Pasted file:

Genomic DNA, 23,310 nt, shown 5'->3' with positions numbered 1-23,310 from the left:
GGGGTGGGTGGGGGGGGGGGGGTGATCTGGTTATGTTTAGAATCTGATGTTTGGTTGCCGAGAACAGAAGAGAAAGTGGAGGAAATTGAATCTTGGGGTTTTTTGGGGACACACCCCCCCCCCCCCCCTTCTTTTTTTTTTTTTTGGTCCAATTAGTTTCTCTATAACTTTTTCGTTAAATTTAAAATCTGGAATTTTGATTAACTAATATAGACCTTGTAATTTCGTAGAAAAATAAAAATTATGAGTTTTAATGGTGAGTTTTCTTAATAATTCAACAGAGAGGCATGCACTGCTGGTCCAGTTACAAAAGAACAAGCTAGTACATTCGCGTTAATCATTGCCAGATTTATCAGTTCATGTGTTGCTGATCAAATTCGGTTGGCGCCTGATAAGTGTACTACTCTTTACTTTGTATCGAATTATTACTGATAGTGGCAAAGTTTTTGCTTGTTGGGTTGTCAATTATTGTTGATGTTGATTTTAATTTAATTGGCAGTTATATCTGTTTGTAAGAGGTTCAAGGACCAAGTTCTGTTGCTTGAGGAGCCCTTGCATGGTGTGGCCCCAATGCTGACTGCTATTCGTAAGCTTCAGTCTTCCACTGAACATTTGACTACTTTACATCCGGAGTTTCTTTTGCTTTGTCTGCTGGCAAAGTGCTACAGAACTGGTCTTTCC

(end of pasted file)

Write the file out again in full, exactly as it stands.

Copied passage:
Genomic DNA, 23,310 nt, shown 5'->3' with positions numbered 1-23,310 from the left:
GGGGTGGGTGGGGGGGGGGGGGTGATCTGGTTATGTTTAGAATCTGATGTTTGGTTGCCGAGAACAGAAGAGAAAGTGGAGGAAATTGAATCTTGGGGTTTTTTGGGGACACACCCCCCCCCCCCCCCTTCTTTTTTTTTTTTTTGGTCCAATTAGTTTCTCTATAACTTTTTCGTTAAATTTAAAATCTGGAATTTTGATTAACTAATATAGACCTTGTAATTTCGTAGAAAAATAAAAATTATGAGTTTTAATGGTGAGTTTTCTTAATAATTCAACAGAGAGGCATGCACTGCTGGTCCAGTTACAAAAGAACAAGCTAGTACATTCGCGTTAATCATTGCCAGATTTATCAGTTCATGTGTTGCTGATCAAATTCGGTTGGCGCCTGATAAGTGTACTACTCTTTACTTTGTATCGAATTATTACTGATAGTGGCAAAGTTTTTGCTTGTTGGGTTGTCAATTATTGTTGATGTTGATTTTAATTTAATTGGCAGTTATATCTGTTTGTAAGAGGTTCAAGGACCAAGTTCTGTTGCTTGAGGAGCCCTTGCATGGTGTGGCCCCAATGCTGACTGCTATTCGTAAGCTTCAGTCTTCCACTGAACATTTGACTACTTTACATCCGGAGTTTCTTTTGCTTTGTCTGCTGGCAAAGTGCTACAGAACTGGTCTTTCC